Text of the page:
The setup follows the “Synchronous replication protocol” where if the writer happens to be the primary master node then it will be also replicated to another master node. The acknowledgment will be sent only if both the primary and remote master nodes’ write have been confirmed. This ensures the high availability of data.
Netflix has set up the read replica for each and every node (local, as well as cross-region). This ensures high availability and scalability.
All the read queries are redirected to the read replicas and only the write queries are redirected to the master nodes. In the case of a primary master MySQL failure, the secondary master node will take over the primary role, and the route53 (DNS configuration) entry for the database will be changed to this new primary node. This will also redirect the write queries to this new primary master node.
Cassandra is a NoSQL database that can handle large amounts of data and it can also handle heavy writing and reading. When Netflix started acquiring more users, the viewing history data for each member also started increasing. This increases the total number of viewing history data and it becomes challenging for Netflix to handle this massive amount of data. Netflix scaled the storage of viewing history data-keeping two main goals in their mind…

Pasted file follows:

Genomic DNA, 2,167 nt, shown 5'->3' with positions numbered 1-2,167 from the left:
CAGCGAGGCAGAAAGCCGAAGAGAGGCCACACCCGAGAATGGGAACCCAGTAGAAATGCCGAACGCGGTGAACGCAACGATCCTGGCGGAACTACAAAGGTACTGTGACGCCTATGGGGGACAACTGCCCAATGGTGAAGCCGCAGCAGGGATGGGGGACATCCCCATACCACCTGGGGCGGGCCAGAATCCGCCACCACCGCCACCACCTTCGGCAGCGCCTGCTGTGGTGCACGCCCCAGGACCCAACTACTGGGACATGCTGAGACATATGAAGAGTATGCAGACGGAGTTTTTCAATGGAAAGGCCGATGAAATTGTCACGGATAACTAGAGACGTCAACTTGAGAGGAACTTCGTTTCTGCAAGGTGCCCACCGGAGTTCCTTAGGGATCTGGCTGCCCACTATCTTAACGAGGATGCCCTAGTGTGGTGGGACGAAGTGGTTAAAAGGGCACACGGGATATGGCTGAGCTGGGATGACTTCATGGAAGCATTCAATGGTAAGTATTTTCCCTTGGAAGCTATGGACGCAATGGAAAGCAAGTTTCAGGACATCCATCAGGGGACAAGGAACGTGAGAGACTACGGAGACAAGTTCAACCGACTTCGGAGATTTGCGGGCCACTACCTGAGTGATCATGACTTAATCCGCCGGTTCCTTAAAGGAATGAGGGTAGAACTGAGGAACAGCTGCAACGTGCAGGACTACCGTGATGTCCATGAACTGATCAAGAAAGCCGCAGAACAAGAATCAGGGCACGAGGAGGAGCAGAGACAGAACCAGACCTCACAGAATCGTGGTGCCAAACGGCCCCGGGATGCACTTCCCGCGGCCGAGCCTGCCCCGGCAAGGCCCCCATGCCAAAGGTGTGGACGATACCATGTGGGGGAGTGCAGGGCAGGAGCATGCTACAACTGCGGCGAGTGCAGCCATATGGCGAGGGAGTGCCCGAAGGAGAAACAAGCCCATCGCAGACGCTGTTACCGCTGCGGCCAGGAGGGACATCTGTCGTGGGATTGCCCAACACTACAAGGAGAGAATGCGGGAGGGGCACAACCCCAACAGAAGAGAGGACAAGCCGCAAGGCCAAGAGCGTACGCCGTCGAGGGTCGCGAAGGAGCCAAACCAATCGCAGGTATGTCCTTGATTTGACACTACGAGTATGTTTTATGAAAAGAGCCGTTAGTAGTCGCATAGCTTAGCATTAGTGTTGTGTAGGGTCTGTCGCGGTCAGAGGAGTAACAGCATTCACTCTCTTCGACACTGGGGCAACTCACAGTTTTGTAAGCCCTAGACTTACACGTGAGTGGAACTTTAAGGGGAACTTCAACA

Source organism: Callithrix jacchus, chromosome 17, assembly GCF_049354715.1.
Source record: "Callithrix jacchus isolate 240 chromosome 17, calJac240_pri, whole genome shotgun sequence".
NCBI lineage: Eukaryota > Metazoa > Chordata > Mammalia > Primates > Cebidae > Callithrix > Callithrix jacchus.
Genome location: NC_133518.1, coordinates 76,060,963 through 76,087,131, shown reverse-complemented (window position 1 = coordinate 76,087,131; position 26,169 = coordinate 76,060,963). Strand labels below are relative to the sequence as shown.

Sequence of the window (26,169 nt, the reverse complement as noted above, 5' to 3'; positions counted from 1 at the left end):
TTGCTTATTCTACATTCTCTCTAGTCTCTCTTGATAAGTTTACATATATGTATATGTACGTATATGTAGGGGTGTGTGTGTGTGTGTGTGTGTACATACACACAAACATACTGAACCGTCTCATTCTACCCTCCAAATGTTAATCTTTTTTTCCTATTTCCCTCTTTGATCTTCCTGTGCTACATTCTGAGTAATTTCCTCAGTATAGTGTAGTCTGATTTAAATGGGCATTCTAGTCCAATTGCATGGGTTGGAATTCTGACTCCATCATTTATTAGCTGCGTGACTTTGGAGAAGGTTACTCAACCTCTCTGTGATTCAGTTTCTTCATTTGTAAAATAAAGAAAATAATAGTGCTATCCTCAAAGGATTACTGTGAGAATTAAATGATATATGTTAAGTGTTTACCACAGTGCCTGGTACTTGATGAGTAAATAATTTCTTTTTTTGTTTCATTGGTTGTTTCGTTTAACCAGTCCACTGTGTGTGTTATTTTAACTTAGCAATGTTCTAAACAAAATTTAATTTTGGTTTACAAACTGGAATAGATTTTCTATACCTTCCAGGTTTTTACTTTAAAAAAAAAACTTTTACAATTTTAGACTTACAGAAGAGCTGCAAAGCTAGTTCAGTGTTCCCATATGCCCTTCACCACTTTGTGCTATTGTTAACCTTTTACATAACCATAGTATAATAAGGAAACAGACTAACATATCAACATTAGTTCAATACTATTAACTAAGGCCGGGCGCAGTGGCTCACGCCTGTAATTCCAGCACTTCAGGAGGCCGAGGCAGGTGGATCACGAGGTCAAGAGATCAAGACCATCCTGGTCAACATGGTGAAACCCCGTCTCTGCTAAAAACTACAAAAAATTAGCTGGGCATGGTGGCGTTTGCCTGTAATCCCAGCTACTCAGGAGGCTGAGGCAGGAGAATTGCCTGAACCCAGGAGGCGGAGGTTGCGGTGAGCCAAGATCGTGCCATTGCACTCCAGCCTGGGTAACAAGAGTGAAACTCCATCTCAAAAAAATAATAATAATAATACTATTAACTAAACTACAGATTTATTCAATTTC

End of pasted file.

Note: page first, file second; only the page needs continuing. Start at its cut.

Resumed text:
- Smaller Storage Footprint.
- Consistent Read/Write Performance as viewing per member grows (viewing history data write-to-read ratio is about 9:1 in Cassandra).
Total Denormalized Data Model
- Over 50 Cassandra Clusters
- Over 500 Nodes
- Over 30TB of daily backups
- The biggest cluster has 72 nodes.
- 1 cluster over 250K writes/s
Initially, the viewing history was stored in Cassandra in a single row. When the number of users started increasing on Netflix the row sizes as well as the overall data size increased. This resulted in high storage, more operational cost, and slow performance of the application. The solution to this problem was to compress the old rows…
Netflix divided the data into two parts…
- Live Viewing History (LiveVH): This section included the small number of recent viewing historical data of users with frequent updates. The data is frequently used for the ETL jobs and stored in uncompressed form.
- Compressed Viewing History (CompressedVH): A large amount of older viewing records with rare updates is categorized in this section. The data is stored in a single column per row key, also in compressed form to reduce the storage footprint.